Beneficial blue light is so named because it’s essential in the daytime to keep us awake, alert and happy. But exposing our eyes to these blue wavelengths (approximately 460 to 490 nm) too close to bedtime suppresses melatonin, our sleep hormone, and that’s bad. When our melatonin levels fail to rise in preparation for bedtime, we have trouble falling asleep, staying asleep and reaching deep restorative sleep. Sleep disruption and deprivation have harmful consequences for our physical and mental health, ranging from obesity to diabetes to mood disorders.

Exposure to beneficial blue light is good in the daytime since it awakens us in the morning and keeps us alert and happy throughout the day by raising our serotonin, dopamine and other happy brain chemicals. But these brain chemicals need to turn off as the body prepares for sleep. In nature, our sleep hormones naturally rise after sunset as illuminance levels dim, and the blue light fades from our environment, making us sleepy. But since the advent of artificial indoor lighting, luminance levels and blue light floods our evening environments, and modern LED lighting and digital device screens are rich in melatonin-suppressing blue wavelengths.

We have specialized retinal ganglion cells containing the photopigment melanopsin that triggers light responses and relays irradiance information to the brain. They are called intrinsically photosensitive retinal ganglion cells or ipRGCs, and they mediate pupillary light reflex and the synchronization of our circadian clock. They also perform image-forming tasks, such as contrast optimization. These cells are sensitive to bright luminance close to bedtime and will suppress the melatonin production we need for healthy sleep. But the melanopsin’s peak sensitivity is to longer wavelengths of blue-turquoise light, between 460 and 490 nm. When these wavelengths are present in our environment too close to bedtime, they will continue suppressing melatonin, disrupting healthy sleep patterns. In my column from the November/December 2022 issue, I covered the harmful effects of sleep disruption on physical and mental health. Special note: This article does not address HEV short wavelength blue lights’ adverse effects from sunlight, nor does it address the visual effects of these short blue wavelengths on visual acuity and comfort. But to address the most serious threat to vision, patients should be made aware of the need to protect their eyes from the solar UVR and HEV blue light when outdoors. For more on HEV blue light, see our CE course, “Blue Light Lenses – 5 Reasons for Rising Demand” at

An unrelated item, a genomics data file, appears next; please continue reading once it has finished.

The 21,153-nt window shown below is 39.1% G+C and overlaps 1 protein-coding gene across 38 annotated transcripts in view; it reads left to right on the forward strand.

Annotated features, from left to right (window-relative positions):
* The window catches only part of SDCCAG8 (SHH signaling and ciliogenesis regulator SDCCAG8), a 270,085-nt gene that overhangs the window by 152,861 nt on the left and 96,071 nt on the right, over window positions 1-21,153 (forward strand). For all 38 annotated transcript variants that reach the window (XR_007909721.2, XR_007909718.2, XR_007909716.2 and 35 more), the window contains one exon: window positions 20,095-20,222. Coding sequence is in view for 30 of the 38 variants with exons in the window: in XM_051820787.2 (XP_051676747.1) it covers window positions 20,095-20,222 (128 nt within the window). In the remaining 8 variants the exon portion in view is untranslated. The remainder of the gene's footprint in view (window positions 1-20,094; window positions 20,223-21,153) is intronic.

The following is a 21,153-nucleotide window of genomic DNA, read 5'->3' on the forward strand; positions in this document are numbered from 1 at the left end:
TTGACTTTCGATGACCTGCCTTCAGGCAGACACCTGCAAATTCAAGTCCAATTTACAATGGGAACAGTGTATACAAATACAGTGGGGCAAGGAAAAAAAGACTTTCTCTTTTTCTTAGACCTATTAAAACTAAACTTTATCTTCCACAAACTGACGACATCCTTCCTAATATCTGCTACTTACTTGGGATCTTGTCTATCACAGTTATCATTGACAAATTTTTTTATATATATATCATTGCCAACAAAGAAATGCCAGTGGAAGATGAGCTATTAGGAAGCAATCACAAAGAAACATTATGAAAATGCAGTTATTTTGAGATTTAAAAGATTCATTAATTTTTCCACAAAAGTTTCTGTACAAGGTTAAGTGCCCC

Deborah Kotob
Pro to Pro Director
[email protected]